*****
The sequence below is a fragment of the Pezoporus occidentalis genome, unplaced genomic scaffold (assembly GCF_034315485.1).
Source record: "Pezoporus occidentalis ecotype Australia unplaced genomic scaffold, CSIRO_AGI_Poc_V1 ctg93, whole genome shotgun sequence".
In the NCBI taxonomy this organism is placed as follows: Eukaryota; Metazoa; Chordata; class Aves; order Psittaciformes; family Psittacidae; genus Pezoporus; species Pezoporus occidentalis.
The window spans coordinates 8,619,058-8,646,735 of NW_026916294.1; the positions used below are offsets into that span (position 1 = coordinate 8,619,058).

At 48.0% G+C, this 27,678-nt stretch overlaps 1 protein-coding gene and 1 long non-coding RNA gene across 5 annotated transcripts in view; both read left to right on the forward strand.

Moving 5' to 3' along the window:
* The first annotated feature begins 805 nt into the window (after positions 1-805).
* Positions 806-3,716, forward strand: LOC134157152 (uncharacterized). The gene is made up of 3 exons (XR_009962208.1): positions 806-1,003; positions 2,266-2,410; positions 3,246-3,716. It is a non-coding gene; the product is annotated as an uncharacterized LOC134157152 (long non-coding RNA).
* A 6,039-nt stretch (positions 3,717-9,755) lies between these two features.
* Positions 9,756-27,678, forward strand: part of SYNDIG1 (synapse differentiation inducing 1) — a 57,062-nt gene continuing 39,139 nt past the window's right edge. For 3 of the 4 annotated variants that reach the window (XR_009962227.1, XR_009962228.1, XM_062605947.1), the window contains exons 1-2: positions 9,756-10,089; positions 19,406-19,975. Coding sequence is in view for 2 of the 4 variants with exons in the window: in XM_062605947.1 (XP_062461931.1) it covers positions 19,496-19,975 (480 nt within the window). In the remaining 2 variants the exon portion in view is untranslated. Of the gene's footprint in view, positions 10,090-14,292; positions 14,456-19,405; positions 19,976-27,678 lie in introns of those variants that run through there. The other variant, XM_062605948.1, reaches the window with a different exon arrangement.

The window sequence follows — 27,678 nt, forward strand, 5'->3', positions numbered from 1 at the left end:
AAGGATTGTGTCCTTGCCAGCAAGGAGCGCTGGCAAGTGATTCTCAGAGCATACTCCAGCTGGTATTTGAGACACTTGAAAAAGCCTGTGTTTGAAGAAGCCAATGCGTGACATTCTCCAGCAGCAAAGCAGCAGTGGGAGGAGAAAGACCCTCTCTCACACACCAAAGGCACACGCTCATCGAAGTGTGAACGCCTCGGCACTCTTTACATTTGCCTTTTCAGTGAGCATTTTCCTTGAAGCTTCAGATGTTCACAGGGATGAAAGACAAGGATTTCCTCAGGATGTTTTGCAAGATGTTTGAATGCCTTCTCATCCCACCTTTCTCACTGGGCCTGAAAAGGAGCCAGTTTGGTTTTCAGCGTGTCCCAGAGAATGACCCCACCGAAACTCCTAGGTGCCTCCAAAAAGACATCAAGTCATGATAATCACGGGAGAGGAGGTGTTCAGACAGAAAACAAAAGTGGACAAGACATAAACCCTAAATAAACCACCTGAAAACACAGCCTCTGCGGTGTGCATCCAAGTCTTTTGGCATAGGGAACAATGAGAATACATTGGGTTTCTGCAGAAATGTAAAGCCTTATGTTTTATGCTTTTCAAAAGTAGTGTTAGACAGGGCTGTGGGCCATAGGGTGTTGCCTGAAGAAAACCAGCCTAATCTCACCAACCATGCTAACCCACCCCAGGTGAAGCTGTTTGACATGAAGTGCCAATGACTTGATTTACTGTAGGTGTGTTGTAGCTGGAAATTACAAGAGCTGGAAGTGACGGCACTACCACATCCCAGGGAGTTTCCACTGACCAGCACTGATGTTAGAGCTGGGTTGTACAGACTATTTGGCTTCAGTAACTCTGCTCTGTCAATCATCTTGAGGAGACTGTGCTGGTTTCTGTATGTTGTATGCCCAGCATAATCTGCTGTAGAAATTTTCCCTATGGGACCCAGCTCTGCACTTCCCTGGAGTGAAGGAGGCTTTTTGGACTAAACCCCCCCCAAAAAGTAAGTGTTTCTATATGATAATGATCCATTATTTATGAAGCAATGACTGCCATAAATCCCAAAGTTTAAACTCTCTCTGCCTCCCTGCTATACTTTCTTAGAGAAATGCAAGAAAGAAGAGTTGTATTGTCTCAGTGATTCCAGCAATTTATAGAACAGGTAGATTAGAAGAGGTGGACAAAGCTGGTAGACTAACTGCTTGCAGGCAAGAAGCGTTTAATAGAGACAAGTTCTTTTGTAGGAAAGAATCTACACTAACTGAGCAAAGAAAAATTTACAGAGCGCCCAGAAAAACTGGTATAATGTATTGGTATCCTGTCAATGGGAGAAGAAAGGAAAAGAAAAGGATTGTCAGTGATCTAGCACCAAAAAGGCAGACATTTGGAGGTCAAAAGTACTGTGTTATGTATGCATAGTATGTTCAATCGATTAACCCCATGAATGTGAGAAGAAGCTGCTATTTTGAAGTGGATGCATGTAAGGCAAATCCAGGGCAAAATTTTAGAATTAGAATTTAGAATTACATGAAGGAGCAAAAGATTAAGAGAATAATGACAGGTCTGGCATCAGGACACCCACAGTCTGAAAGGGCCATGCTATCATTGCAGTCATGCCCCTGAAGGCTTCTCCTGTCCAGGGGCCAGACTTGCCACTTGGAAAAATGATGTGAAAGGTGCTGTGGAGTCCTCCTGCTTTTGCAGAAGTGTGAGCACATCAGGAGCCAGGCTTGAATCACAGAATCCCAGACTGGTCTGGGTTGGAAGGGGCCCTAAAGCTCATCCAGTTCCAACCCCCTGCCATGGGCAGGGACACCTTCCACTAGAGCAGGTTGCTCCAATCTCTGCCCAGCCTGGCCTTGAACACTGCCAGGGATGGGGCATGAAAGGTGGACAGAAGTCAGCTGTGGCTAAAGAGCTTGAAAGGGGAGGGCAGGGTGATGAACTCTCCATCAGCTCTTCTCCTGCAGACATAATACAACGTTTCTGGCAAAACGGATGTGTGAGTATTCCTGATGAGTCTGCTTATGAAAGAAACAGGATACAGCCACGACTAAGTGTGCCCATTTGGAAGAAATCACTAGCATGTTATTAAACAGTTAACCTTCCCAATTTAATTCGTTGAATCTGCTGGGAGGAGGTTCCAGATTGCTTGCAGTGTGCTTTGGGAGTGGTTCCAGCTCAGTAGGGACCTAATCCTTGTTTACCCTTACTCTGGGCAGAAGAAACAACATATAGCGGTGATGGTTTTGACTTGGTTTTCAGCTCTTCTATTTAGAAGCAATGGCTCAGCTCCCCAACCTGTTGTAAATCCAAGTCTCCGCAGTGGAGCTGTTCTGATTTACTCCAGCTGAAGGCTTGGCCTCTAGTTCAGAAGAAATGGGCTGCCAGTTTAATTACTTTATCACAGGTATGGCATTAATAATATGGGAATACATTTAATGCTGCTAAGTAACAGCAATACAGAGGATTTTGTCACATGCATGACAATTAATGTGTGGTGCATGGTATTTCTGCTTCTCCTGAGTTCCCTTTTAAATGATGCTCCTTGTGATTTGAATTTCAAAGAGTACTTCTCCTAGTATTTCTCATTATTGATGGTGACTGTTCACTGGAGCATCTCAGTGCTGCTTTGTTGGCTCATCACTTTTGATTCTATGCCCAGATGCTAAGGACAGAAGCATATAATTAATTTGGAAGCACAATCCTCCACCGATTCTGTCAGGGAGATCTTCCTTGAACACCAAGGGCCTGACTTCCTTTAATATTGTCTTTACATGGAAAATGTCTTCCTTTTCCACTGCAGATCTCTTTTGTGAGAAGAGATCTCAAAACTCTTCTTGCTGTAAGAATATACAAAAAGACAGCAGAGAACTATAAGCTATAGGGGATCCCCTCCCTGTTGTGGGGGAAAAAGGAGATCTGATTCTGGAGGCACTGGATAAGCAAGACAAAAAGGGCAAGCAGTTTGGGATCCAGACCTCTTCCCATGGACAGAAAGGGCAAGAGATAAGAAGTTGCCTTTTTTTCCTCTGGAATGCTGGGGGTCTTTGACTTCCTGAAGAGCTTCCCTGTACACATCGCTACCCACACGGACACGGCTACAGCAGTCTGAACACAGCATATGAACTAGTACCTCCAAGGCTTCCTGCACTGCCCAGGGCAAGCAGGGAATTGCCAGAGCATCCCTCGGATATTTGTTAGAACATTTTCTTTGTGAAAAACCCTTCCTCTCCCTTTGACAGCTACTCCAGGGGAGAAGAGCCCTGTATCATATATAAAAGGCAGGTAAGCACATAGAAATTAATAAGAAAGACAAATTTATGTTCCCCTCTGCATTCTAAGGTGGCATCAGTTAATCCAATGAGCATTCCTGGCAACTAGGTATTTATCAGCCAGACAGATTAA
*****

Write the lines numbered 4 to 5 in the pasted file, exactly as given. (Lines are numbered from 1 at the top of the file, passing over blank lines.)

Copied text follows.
The window spans coordinates 8,619,058-8,646,735 of NW_026916294.1; the positions used below are offsets into that span (position 1 = coordinate 8,619,058).

At 48.0% G+C, this 27,678-nt stretch overlaps 1 protein-coding gene and 1 long non-coding RNA gene across 5 annotated transcripts in view; both read left to right on the forward strand.